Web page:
If it hadn’t been for the oath he’d taken to serve his people, he would have left Jizaan, too. But that wouldn’t have been a punishment for their father. He wouldn’t have cared about losing another son. All he’d said after Hesham’s disappearance had been that he cared only that Hesham did nothing to disgrace their family and kingdom. Fareed believed that their father would have preferred to see Hesham and any of his future children dead before that came to pass.
What had come to pass had been even worse.
After years of Fareed yearning for any contact with him, Hesham’s call came from an E.R. in the States. Hesham had called him only to use his last breaths to beg for a favor. Not for himself, but for the woman for whom he’d left his world, who’d become his world.
Take care of Lyn, Fareed…and my child…protect them…tell her she’s everything…tell her…I’m sorry I couldn’t give her what she deserves, that I’ll leave her alone with…
There’d been no more words. He’d almost bloodied his throat roaring for Hesham to tell him more, to wait for him to come save him. He’d heard only an alien voice, telling him his brother had been taken to surgery.
He’d flown out immediately, dread warring with the hope that he’d be in time to save him. He’d arrived to find him long dead.
Learning that Hesham had been in no way responsible for the accident had deepened his anguish. An eighteen-wheeler had lost control and decimated eleven cars, killing many and injuring more. Grief had compromised his sanity, yet he’d fought it to offer his services. As an internationally recognized surgeon and one of the leading experts in his field, he had been gratefully accepted, and he’d operated on the most serious neurological injuries, had saved other victims as he hadn’t been able to save Hesham.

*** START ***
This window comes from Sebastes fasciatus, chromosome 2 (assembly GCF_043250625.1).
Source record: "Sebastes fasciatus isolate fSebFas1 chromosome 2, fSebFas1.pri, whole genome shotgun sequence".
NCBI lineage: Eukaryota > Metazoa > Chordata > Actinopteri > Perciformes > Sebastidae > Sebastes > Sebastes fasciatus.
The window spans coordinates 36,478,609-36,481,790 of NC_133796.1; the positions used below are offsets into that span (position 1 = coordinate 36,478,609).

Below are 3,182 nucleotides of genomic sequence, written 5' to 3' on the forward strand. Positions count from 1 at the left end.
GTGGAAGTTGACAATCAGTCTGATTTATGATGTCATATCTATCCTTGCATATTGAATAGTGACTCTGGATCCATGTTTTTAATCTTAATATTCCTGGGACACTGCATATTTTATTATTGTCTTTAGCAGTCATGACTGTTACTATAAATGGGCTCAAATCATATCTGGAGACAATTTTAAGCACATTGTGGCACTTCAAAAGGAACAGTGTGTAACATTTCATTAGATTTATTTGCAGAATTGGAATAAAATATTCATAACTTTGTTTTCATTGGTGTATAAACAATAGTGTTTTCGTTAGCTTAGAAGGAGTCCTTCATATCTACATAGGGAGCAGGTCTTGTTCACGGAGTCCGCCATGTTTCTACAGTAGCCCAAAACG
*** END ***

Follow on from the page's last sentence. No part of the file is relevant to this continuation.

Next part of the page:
It had been too late by the time he’d learned that a woman had been with Hesham in the car. She’d had no injuries, no identification, and had left the hospital as soon as Hesham had died. Descriptions had varied wildly in the wake of the mass casualties.
With a bleeding heart, he’d taken Hesham’s body back to Jizaan. After a heart-wrenching funeral, which the king hadn’t attended, Fareed had launched a search for Lyn and the child.
But Hesham had hidden too well. It seemed he’d been erasing each step as he’d taken it. Investigations into the new identity he’d assumed had revealed no wife or child. Even the car he’d died in had been a rental under yet another name.
After a month of dead ends, Fareed had taken the only option left. If he couldn’t find Hesham’s woman, he’d let her find him.
He’d returned to where Hesham had died, placed appeals in all the media for the woman to contact him. He’d kept his message cryptic so only the right person would approach him. Or so he’d intended…
Women had swamped him.
Emad had weeded out the most blatant liars, like those with teenaged children or with none, and still advised Fareed not to waste his time on the rest. He’d been certain they’d all turn out to be fortune hunters. Being a billionaire surgeon and desert prince, Fareed had always been a target for gold diggers. And he’d invited them by the drove.
Fareed couldn’t comply, couldn’t let anyone who remotely answered the criteria go without an audience.